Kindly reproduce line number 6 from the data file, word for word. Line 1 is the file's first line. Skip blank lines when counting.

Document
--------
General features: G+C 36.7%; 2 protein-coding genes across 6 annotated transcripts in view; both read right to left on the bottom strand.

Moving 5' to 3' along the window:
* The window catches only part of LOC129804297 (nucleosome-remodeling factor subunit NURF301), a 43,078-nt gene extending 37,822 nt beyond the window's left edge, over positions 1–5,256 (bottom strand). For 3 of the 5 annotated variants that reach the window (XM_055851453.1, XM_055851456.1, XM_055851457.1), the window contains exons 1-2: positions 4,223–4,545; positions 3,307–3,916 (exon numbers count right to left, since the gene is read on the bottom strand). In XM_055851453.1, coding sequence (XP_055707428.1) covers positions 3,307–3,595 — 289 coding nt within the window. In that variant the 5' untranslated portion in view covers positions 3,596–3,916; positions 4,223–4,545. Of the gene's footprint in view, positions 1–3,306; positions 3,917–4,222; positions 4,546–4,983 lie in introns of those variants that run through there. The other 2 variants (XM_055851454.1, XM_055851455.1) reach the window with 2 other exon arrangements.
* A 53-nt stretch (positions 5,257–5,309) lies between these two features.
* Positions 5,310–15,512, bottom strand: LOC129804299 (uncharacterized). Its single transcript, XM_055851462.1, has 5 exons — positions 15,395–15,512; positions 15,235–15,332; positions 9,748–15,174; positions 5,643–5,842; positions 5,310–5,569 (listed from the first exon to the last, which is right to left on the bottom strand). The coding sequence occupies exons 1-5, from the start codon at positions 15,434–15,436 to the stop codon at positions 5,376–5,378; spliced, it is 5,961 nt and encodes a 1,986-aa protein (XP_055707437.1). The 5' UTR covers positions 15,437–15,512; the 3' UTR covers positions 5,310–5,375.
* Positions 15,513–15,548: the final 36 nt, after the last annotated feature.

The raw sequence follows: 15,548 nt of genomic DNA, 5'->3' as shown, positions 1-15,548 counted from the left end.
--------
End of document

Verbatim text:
* Positions 15,513–15,548: the final 36 nt, after the last annotated feature.